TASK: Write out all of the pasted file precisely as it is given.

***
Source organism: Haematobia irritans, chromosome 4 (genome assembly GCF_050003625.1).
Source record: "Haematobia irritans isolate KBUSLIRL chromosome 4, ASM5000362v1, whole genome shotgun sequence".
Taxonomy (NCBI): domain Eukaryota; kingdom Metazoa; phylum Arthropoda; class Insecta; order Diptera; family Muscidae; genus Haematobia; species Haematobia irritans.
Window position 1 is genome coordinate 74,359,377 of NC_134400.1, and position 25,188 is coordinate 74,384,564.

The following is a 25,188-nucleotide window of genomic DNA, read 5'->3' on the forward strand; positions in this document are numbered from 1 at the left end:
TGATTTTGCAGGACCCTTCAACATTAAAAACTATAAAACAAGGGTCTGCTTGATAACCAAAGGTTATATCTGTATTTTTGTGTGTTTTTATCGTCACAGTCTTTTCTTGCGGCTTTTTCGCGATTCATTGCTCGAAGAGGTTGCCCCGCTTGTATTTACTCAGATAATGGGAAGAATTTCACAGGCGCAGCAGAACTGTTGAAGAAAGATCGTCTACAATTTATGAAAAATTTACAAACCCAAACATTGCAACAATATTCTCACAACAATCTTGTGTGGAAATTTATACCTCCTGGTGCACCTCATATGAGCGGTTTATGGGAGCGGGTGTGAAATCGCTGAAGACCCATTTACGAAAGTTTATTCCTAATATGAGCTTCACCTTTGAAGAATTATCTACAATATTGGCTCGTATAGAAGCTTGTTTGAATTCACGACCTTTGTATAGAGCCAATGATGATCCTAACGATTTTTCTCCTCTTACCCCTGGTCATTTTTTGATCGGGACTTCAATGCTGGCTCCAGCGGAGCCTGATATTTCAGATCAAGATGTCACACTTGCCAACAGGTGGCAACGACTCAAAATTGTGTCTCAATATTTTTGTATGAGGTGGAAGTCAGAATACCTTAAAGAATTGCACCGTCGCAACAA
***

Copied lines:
Source organism: Haematobia irritans, chromosome 4 (genome assembly GCF_050003625.1).
Source record: "Haematobia irritans isolate KBUSLIRL chromosome 4, ASM5000362v1, whole genome shotgun sequence".
Taxonomy (NCBI): domain Eukaryota; kingdom Metazoa; phylum Arthropoda; class Insecta; order Diptera; family Muscidae; genus Haematobia; species Haematobia irritans.
Window position 1 is genome coordinate 74,359,377 of NC_134400.1, and position 25,188 is coordinate 74,384,564.

The following is a 25,188-nucleotide window of genomic DNA, read 5'->3' on the forward strand; positions in this document are numbered from 1 at the left end:
TGATTTTGCAGGACCCTTCAACATTAAAAACTATAAAACAAGGGTCTGCTTGATAACCAAAGGTTATATCTGTATTTTTGTGTGTTTTTATCGTCACAGTCTTTTCTTGCGGCTTTTTCGCGATTCATTGCTCGAAGAGGTTGCCCCGCTTGTATTTACTCAGATAATGGGAAGAATTTCACAGGCGCAGCAGAACTGTTGAAGAAAGATCGTCTACAATTTATGAAAAATTTACAAACCCAAACATTGCAACAATATTCTCACAACAATCTTGTGTGGAAATTTATACCTCCTGGTGCACCTCATATGAGCGGTTTATGGGAGCGGGTGTGAAATCGCTGAAGACCCATTTACGAAAGTTTATTCCTAATATGAGCTTCACCTTTGAAGAATTATCTACAATATTGGCTCGTATAGAAGCTTGTTTGAATTCACGACCTTTGTATAGAGCCAATGATGATCCTAACGATTTTTCTCCTCTTACCCCTGGTCATTTTTTGATCGGGACTTCAATGCTGGCTCCAGCGGAGCCTGATATTTCAGATCAAGATGTCACACTTGCCAACAGGTGGCAACGACTCAAAATTGTGTCTCAATATTTTTGTATGAGGTGGAAGTCAGAATACCTTAAAGAATTGCACCGTCGCAACAA